In a blog, WhatsApp said it was now outlining how it will ask users to review terms of service and privacy after previously encountering “a great deal of misinformation about this update”, adding it was working hard to clear up any confusion.
“In the coming weeks, we’ll display a banner in WhatsApp providing more information that people can read at their own pace. We’ve also included more information to try and address concerns we’re hearing.”
The company added it would eventually start reminding people to review and accept the updates to keep using WhatsApp.
WhatsApp postponed the updated policy until May after a backlash from opponents concerned the plan was a bid to increase the data shared with parent Facebook.
The messaging service emphasised conversations will remain secure following the update, which it said was designed to aid interactions with businesses using the platform.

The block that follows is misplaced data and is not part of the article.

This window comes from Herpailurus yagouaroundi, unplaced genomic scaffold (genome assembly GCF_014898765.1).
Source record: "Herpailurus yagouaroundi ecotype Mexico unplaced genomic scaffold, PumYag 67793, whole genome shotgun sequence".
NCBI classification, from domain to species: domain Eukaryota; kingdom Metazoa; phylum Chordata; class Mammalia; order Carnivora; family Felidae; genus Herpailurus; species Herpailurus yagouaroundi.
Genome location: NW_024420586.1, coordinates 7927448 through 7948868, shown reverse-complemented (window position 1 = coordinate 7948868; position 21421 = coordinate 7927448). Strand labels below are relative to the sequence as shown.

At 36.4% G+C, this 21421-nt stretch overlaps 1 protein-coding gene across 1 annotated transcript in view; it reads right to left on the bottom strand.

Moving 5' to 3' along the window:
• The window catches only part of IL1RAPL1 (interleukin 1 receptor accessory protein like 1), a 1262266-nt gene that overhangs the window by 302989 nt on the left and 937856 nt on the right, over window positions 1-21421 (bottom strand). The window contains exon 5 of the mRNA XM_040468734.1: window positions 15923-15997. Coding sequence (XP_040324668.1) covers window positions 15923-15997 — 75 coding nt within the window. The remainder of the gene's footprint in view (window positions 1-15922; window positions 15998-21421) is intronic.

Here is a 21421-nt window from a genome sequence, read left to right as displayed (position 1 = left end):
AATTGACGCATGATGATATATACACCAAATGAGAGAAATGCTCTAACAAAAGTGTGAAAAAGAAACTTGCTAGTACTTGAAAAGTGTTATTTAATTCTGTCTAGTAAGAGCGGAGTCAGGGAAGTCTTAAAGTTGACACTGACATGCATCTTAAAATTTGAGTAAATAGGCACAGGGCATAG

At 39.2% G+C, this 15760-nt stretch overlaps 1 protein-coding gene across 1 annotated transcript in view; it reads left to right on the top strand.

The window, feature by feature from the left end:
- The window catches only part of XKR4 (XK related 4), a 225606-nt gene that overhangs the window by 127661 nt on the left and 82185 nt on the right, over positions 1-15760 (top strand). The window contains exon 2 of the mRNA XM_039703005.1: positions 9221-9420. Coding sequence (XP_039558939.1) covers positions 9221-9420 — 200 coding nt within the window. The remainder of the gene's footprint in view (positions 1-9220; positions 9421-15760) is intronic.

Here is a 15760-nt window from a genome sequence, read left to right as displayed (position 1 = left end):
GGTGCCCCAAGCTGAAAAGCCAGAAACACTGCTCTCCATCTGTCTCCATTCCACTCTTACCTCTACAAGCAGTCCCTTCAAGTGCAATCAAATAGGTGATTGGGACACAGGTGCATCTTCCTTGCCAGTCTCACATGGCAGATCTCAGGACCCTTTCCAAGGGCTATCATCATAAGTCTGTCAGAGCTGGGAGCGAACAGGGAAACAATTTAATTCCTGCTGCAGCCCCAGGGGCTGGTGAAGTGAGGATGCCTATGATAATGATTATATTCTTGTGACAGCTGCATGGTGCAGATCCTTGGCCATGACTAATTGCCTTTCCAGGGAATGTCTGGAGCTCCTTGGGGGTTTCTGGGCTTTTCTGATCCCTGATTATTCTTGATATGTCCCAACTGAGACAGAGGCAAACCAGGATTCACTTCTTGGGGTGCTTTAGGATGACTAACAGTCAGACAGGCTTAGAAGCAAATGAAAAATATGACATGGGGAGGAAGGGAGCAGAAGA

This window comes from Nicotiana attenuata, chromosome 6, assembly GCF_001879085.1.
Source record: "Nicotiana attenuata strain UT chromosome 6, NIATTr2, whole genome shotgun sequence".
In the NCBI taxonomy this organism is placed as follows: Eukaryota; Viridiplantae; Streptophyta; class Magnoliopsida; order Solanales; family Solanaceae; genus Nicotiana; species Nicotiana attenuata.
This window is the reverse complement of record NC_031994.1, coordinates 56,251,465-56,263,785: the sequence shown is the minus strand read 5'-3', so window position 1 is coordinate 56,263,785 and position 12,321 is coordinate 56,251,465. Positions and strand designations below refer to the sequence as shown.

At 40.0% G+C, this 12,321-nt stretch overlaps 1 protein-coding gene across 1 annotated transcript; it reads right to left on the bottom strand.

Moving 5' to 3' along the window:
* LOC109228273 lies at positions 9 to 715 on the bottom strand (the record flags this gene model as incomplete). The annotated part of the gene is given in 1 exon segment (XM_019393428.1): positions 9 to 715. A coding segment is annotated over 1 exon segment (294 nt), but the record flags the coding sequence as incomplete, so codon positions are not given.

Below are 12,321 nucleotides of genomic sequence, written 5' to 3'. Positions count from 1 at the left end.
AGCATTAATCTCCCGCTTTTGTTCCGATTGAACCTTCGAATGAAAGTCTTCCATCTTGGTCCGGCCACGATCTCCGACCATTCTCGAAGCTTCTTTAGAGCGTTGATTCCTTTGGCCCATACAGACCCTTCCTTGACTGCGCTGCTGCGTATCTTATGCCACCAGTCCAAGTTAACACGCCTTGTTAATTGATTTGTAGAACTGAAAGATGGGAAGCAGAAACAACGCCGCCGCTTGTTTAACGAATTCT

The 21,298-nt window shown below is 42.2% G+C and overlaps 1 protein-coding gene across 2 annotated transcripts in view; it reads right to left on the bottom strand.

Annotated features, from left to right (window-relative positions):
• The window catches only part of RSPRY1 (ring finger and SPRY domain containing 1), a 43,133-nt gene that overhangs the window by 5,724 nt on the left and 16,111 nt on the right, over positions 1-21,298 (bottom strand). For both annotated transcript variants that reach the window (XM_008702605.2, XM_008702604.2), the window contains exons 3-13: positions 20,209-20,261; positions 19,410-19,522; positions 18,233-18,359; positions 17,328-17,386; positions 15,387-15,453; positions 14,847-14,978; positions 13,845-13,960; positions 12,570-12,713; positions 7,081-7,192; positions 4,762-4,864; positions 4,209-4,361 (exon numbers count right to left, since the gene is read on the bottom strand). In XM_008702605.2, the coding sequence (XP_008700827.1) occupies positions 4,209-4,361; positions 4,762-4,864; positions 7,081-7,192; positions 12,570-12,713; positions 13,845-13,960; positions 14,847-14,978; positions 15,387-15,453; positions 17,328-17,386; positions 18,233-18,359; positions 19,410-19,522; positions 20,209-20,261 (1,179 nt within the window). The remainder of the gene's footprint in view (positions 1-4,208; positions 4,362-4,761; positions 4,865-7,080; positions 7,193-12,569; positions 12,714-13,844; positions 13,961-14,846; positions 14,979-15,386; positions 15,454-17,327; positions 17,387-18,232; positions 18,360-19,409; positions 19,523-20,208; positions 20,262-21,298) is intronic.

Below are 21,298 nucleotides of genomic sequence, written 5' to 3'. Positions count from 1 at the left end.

Analytics company Sensor Tower noted a surge in downloads of rival apps Signal and Telegram in the wake of WhatsApp’s original announcement.
Addressing this, WhatsApp said it had seen competitors claim they can’t see other people’s messages, but pointed out if an app doesn’t offer end-to-end encryption “by default that means they can read your messages”.
“Other apps say they’re better because they know even less information than WhatsApp. We believe people are looking for apps to be both reliable and safe, even if that requires WhatsApp having some limited data.”